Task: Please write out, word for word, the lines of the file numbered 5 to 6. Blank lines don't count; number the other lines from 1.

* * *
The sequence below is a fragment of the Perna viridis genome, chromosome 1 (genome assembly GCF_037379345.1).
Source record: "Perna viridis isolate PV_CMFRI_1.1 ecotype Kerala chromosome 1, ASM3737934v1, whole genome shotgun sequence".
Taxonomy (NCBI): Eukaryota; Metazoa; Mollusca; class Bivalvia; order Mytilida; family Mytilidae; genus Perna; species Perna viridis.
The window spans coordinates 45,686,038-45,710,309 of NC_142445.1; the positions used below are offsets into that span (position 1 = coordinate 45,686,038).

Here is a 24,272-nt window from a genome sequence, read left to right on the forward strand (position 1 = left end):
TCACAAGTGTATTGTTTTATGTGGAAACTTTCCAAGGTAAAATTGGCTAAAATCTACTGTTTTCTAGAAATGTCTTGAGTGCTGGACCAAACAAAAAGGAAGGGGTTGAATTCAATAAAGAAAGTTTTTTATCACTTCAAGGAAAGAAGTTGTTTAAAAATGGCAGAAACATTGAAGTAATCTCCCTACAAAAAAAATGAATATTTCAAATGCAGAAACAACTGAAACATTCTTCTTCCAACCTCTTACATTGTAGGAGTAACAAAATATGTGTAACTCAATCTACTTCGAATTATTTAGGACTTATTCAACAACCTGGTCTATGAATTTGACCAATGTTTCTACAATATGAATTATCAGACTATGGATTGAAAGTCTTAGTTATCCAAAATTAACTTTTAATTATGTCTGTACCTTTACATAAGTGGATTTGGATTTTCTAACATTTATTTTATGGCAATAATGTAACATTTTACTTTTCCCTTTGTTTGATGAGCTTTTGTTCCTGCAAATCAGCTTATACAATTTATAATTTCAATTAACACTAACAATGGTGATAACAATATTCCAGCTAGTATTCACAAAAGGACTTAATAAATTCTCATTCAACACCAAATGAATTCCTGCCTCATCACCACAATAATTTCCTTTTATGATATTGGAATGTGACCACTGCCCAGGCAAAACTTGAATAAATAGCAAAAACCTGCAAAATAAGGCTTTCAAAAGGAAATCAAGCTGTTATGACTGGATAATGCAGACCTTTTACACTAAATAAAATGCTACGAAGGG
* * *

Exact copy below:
Here is a 24,272-nt window from a genome sequence, read left to right on the forward strand (position 1 = left end):
TCACAAGTGTATTGTTTTATGTGGAAACTTTCCAAGGTAAAATTGGCTAAAATCTACTGTTTTCTAGAAATGTCTTGAGTGCTGGACCAAACAAAAAGGAAGGGGTTGAATTCAATAAAGAAAGTTTTTTATCACTTCAAGGAAAGAAGTTGTTTAAAAATGGCAGAAACATTGAAGTAATCTCCCTACAAAAAAAATGAATATTTCAAATGCAGAAACAACTGAAACATTCTTCTTCCAACCTCTTACATTGTAGGAGTAACAAAATATGTGTAACTCAATCTACTTCGAATTATTTAGGACTTATTCAACAACCTGGTCTATGAATTTGACCAATGTTTCTACAATATGAATTATCAGACTATGGATTGAAAGTCTTAGTTATCCAAAATTAACTTTTAATTATGTCTGTACCTTTACATAAGTGGATTTGGATTTTCTAACATTTATTTTATGGCAATAATGTAACATTTTACTTTTCCCTTTGTTTGATGAGCTTTTGTTCCTGCAAATCAGCTTATACAATTTATAATTTCAATTAACACTAACAATGGTGATAACAATATTCCAGCTAGTATTCACAAAAGGACTTAATAAATTCTCATTCAACACCAAATGAATTCCTGCCTCATCACCACAATAATTTCCTTTTATGATATTGGAATGTGACCACTGCCCAGGCAAAACTTGAATAAATAGCAAAAACCTGCAAAATAAGGCTTTCAAAAGGAAATCAAGCTGTTATGACTGGATAATGCAGACCTTTTACACTAAATAAAATGCTACGAAGGG